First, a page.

West of Brisbane, she also recommends the Bowra Station and Currawinya National Park areas for outback bird encounters with emus, brolgas and pink-hued Major Mitchell's cockatoos. "There are no five-star resorts here but you can meet locals at outback pubs and sleep under the stars."
I would also add that if it's the deadly saltwater crocodile you've got to see, fly two hours north to Cairns. Outside town you'll find Hartley's Crocodile Adventures, a large nature park where you can feed one yourself (with a very long pole) and get a look at the infamous flightless, killer casowary birds. To see salties in the wild, drive another two-hours north for an open-boat cruise along the mangrove banks of Daintree River.
Green, who is also the chair of Wildlife Tourism Australia, suggests researching potential trips via the association's website. It's crammed with regional operator listings and intriguing overviews of local creatures.
It's this eye-popping diversity, she adds, that still surprises most visitors. "Species like the koala, wombat, Tasmanian devil, platypus and emu are found nowhere else on the planet. But there are also many other animals here that deserve to be better-known."
OUR READERS WRITE
- Western Australia – we drove from Perth to Exmouth, 1,400 kms, for a once-in-a-lifetime swim with whale sharks on Ningaloo Reef. Monkey Mia is also famous for its friendly dolphins, who have been coming to the bay for 40 years. En route, we saw kangaroos, emus, termite mounds and goanna lizards from the car. Wendy Royle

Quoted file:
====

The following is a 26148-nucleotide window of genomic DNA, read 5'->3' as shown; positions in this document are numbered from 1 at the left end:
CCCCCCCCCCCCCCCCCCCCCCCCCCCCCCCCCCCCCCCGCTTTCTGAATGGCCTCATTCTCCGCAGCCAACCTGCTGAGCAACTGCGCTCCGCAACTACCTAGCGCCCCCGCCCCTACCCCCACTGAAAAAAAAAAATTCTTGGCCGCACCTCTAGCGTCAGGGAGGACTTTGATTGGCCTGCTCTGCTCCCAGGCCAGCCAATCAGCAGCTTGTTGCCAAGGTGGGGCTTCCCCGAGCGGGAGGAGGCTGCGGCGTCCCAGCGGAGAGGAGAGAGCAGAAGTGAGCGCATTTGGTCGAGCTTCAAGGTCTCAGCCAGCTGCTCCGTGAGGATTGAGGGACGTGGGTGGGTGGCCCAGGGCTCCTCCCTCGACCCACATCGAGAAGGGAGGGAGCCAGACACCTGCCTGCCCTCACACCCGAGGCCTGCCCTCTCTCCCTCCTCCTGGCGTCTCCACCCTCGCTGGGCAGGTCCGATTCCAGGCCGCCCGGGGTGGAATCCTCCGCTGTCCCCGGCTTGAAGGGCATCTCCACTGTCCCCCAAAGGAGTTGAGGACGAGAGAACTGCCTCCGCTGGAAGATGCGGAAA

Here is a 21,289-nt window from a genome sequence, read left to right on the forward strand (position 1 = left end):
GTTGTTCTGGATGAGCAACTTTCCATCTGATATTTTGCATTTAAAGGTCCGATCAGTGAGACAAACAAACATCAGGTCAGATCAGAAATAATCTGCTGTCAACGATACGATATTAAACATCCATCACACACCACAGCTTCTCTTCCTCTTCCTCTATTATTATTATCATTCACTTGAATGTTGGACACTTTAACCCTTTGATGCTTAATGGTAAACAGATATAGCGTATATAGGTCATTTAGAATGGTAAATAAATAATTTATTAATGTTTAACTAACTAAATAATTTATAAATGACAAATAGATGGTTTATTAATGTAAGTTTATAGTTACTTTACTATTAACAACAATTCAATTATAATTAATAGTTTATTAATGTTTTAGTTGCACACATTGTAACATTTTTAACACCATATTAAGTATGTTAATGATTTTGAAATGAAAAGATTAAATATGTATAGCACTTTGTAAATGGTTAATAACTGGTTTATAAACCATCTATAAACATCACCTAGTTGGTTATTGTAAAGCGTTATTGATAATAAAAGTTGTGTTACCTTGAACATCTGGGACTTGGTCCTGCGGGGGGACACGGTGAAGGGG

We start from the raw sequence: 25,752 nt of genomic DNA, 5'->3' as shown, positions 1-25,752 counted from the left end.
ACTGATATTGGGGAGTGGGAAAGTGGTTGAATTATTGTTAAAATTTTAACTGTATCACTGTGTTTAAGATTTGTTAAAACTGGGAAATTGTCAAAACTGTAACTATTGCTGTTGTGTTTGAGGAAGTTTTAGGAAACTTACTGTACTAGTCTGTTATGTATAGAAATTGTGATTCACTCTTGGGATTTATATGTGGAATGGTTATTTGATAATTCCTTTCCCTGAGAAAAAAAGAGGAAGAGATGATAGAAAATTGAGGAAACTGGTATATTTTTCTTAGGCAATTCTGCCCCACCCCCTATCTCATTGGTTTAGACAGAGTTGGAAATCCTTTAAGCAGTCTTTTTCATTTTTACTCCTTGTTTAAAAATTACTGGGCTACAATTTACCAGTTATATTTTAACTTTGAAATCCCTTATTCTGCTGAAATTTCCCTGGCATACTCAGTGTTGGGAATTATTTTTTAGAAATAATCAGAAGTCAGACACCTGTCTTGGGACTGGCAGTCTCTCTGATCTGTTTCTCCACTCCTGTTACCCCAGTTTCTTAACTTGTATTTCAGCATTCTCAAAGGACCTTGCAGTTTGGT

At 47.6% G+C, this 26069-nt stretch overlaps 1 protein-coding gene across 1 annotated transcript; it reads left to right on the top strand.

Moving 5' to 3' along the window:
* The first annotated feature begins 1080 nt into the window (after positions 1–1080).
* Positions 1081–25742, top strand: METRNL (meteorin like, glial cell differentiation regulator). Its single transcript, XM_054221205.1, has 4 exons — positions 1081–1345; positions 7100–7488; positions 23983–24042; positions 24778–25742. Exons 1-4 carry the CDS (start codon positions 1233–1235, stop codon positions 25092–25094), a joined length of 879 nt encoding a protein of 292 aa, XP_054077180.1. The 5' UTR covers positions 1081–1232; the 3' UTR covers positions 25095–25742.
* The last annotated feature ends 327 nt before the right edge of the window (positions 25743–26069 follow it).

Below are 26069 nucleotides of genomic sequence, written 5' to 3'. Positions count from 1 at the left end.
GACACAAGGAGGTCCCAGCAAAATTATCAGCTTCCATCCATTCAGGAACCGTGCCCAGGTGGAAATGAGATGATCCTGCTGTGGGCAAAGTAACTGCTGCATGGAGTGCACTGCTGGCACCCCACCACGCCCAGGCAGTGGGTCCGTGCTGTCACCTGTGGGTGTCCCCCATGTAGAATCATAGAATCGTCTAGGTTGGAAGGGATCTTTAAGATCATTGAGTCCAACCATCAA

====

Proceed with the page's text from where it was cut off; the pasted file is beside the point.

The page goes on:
- Cradle Mountain National Park in Tasmania for wombats; and parts of the Great Ocean Road or Kangaroo Island for koalas. @joymary_joy
- Wilsons Promontory National Park, a two-hour drive southeast from Melbourne: kangaroos, emus, and wombats roaming around the fields and low brush (often together), and a large variety of unusual birds such as cockatoos and crimson rosellas. Beautiful beaches. Great hiking trails. Why go elsewhere? Martin MacLeod
- Lone Pine Koala Sanctuary in Brisbane was a highlight for me – and a Daintree Rainforest day trip – amazing wildlife @LauraDFoodie
- We had the most amazing day trip from Melbourne. It included a koala sanctuary, wallabies and the little penguins at dusk. We did this tour and it was amazing – which is a feat considering how much I hate typical tours @mseidel1
- I love Taronga Zoo in Sydney, Bonorong Wildlife Santuary in Tassie and Tower Hill State Game Reserve in Victoria. At Tower Hill, I saw a large (and wild) snoozing koala wedged in the crook of a spindly gum tree. I also saw echidnas snarffling in the brush. I loved how a random walk uncovered so much wildlife: emus, kangaroos, skinks, birds – you didn’t have to search @eagranieyuh
- Phillip Island for the penguin parade – no contest. Watching the little penguins emerge from the ocean is incredible! @Globe_Guide
- I’ve seen koalas, kangaroos, wallabies, dingos, emus. But what I’d really like to spot is a duck-billed platypus! @Tours_By_Locals
- I saw thousands of ’roos – also wombats and wallabies – while camping at Wilsons Promontory, outside Melbourne @reidontravel